International cruise and regional ferry terminals will receive a 15 per cent property tax rebate, while integrated resorts will get a 10 per cent tax rebate.

A temporary bridging loan programme for the tourism sector will also be rolled out for a year, with a loan quantum of up to S$1 million and interest rates capped at 5 per cent. The Government will also bear 80 per cent of the risk of the loan.

The aviation sector will benefit from a range of measures, including a 15 per cent property tax rebate for Changi Airport, as well as rebates on aircraft landing and parking charges, assistance for ground handling agents and rental rebates for shops and cargo agents at Changi Airport.

A Transport Ministry spokesperson said that the impact of the Covid-19 outbreak on Singapore’s aviation industry has been significant, with more than 80 per cent of all scheduled flights between Singapore and mainland China cancelled.

“There are now fewer than 80 services per week, compared with over 400 prior to the outbreak. Passenger traffic has dropped,” said the spokesperson, who added that traffic to Singapore from other regions has also started to decline.

Food services and retail businesses will also receive rental waivers or rebates. Tenants at National Environment Agency-managed hawker centres and markets will get a full-month of rent waived, and other Government agencies such as HDB will provide a half-month rent waiver to their commercial tenants.

Those that operate out of private properties will also not be left out — landlords will be granted a 15 per cent property tax rebate for commercial properties that qualify.

“I strongly urge landlords to pass this on to their tenants by reducing rentals,” Mr Heng said.

For the point-to-point transport sector, which include taxi operators and private hire car firms, Mr Heng noted that the Transport Ministry had recently announced a support package for these businesses. Many firms in this sector have come forward to support the initiative by matching the Government’s contribution, he added.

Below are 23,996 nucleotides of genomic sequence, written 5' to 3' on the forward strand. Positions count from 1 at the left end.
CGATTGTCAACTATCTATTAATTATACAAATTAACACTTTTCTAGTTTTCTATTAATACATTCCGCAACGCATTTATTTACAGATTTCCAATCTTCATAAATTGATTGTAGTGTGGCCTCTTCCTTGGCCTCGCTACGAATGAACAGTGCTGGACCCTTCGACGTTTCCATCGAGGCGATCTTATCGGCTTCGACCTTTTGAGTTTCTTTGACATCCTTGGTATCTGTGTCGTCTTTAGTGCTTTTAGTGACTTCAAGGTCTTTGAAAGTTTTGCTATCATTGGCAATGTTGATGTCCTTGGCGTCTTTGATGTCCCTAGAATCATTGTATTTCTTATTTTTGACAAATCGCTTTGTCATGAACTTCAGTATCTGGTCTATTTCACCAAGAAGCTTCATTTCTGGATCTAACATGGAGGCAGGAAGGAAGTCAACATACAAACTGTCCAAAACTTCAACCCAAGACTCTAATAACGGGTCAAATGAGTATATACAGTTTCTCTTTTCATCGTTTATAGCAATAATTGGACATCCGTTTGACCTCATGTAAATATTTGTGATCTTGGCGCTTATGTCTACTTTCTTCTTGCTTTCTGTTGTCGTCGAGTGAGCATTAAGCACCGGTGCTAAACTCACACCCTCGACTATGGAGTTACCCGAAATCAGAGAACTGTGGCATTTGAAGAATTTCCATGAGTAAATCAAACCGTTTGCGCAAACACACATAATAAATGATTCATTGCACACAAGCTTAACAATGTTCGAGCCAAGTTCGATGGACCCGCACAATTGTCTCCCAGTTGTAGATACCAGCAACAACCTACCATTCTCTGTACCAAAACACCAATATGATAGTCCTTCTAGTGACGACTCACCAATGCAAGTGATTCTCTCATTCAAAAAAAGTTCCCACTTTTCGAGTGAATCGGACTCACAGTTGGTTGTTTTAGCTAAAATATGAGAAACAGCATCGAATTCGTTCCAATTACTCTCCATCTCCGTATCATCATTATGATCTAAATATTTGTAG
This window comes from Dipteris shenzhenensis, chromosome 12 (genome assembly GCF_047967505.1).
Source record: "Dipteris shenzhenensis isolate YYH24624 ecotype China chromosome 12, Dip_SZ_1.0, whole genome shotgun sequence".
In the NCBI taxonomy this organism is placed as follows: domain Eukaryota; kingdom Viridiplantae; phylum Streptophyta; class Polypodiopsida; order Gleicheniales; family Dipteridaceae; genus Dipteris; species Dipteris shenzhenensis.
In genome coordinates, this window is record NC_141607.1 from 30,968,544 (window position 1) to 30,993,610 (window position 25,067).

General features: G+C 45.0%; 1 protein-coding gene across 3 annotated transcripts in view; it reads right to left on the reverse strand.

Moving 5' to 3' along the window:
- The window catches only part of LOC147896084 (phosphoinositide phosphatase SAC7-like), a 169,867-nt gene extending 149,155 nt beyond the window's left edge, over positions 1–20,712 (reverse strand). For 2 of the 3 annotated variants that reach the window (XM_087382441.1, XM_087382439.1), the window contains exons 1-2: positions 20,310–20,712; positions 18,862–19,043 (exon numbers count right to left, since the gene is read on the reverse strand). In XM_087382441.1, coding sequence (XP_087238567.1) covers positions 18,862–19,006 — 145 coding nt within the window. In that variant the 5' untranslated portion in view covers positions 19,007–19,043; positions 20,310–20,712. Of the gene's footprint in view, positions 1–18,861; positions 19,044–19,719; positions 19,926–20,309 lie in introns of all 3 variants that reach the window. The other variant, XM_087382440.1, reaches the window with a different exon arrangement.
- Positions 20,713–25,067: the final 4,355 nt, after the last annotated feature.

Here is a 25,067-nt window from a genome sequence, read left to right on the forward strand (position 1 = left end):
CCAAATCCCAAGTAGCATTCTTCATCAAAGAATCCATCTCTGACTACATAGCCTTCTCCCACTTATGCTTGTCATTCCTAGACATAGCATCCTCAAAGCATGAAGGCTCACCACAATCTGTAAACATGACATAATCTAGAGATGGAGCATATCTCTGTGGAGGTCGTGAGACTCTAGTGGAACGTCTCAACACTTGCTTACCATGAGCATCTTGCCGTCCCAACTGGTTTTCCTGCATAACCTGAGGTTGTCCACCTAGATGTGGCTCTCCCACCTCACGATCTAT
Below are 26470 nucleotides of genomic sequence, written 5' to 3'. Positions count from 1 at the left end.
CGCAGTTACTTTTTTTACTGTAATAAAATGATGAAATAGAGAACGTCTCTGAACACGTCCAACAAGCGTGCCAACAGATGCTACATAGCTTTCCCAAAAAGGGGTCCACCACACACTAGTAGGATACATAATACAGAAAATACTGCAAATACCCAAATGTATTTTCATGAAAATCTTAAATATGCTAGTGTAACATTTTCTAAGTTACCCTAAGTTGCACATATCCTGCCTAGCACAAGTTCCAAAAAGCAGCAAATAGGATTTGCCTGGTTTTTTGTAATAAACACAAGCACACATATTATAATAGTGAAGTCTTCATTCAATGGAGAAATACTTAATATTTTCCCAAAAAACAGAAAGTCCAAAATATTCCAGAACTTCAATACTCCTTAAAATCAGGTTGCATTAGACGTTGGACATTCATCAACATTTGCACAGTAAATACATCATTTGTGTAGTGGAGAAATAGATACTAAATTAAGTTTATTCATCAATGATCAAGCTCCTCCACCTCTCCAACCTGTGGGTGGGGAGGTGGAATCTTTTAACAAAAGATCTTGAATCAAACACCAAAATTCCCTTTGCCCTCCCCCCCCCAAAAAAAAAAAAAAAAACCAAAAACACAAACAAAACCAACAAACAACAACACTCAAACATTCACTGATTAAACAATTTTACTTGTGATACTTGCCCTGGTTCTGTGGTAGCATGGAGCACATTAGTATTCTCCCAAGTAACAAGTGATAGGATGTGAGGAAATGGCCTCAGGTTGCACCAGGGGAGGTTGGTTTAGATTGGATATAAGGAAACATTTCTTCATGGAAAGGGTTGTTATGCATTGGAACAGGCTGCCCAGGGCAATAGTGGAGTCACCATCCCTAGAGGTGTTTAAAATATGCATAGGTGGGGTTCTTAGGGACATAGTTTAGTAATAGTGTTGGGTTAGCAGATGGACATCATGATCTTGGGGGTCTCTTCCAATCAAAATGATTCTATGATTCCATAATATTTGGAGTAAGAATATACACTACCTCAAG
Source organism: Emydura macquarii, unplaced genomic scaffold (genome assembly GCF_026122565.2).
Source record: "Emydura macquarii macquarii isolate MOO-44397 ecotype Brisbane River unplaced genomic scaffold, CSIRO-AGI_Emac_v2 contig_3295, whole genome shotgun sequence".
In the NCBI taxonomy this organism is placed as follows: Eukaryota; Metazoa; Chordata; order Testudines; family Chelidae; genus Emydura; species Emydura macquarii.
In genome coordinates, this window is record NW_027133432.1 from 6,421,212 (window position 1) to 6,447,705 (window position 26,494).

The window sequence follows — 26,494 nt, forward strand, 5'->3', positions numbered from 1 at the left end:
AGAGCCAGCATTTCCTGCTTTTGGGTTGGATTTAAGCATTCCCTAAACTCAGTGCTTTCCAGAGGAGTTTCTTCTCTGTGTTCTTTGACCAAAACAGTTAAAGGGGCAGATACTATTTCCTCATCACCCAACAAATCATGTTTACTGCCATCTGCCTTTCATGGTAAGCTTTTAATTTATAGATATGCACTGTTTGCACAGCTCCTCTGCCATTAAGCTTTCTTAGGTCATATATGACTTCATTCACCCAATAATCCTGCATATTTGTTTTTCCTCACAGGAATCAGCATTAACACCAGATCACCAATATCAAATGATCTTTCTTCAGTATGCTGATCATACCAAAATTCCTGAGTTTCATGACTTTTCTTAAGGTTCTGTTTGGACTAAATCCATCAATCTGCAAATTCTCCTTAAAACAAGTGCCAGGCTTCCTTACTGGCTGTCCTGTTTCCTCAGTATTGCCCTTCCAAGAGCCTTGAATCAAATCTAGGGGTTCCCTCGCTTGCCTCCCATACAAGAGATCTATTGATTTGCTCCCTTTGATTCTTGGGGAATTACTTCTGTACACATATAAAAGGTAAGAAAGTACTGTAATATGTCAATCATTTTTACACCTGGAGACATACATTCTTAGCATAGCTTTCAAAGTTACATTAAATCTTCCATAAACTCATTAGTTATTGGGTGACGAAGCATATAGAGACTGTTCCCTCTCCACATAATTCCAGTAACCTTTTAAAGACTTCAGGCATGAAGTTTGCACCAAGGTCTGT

Said Mr Heng: “This spirit of partnership is what we need to weather this challenging period together.”

More details of the various measures will be revealed in the upcoming debates into the respective ministries’ budgets.

Mr Heng added that he will elaborate on the S$1.6 billion Care and Support Package in the later part of his speech.


Separately, apart from the two special packages, another S$800 million will be injected to support the frontline agencies dealing with the outbreak. The bulk of the amount will be channelled to the Ministry of Health.

“This is on top of the substantial resources already committed each year to public health,” said Mr Heng, who then thanked all frontline officers who have been working tirelessly to fight against the outbreak — prompting other members of the House to thump their armrests in support. 

Paying tribute to the group, he said: “You exemplify the resilience and indomitable spirit of our people. But please take care of yourselves. I am confident that together, we will stay strong and get through these trying times.”